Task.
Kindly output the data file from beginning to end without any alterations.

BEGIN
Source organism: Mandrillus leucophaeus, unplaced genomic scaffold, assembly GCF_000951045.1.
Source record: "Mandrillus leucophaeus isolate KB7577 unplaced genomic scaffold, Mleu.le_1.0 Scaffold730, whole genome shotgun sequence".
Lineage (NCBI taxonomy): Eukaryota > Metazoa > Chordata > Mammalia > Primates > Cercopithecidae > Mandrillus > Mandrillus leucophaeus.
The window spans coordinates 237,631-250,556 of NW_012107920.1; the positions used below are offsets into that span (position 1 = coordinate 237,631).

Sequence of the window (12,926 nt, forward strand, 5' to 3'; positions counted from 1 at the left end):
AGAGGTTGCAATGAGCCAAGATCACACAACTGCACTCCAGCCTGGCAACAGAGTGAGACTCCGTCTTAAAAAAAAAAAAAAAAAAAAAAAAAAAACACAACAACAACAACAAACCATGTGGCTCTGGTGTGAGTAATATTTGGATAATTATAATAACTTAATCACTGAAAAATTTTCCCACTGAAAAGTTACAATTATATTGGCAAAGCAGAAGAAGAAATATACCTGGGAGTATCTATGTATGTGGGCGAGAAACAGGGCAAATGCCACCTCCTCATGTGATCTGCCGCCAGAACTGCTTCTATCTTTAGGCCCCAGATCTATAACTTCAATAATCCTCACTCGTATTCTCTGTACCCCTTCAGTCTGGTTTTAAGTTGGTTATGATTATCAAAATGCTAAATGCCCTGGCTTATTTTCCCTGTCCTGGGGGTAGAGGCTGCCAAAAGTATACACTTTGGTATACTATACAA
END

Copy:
Source organism: Mandrillus leucophaeus, unplaced genomic scaffold, assembly GCF_000951045.1.
Source record: "Mandrillus leucophaeus isolate KB7577 unplaced genomic scaffold, Mleu.le_1.0 Scaffold730, whole genome shotgun sequence".
Lineage (NCBI taxonomy): Eukaryota > Metazoa > Chordata > Mammalia > Primates > Cercopithecidae > Mandrillus > Mandrillus leucophaeus.
The window spans coordinates 237,631-250,556 of NW_012107920.1; the positions used below are offsets into that span (position 1 = coordinate 237,631).

Sequence of the window (12,926 nt, forward strand, 5' to 3'; positions counted from 1 at the left end):
AGAGGTTGCAATGAGCCAAGATCACACAACTGCACTCCAGCCTGGCAACAGAGTGAGACTCCGTCTTAAAAAAAAAAAAAAAAAAAAAAAAAAAACACAACAACAACAACAAACCATGTGGCTCTGGTGTGAGTAATATTTGGATAATTATAATAACTTAATCACTGAAAAATTTTCCCACTGAAAAGTTACAATTATATTGGCAAAGCAGAAGAAGAAATATACCTGGGAGTATCTATGTATGTGGGCGAGAAACAGGGCAAATGCCACCTCCTCATGTGATCTGCCGCCAGAACTGCTTCTATCTTTAGGCCCCAGATCTATAACTTCAATAATCCTCACTCGTATTCTCTGTACCCCTTCAGTCTGGTTTTAAGTTGGTTATGATTATCAAAATGCTAAATGCCCTGGCTTATTTTCCCTGTCCTGGGGGTAGAGGCTGCCAAAAGTATACACTTTGGTATACTATACAA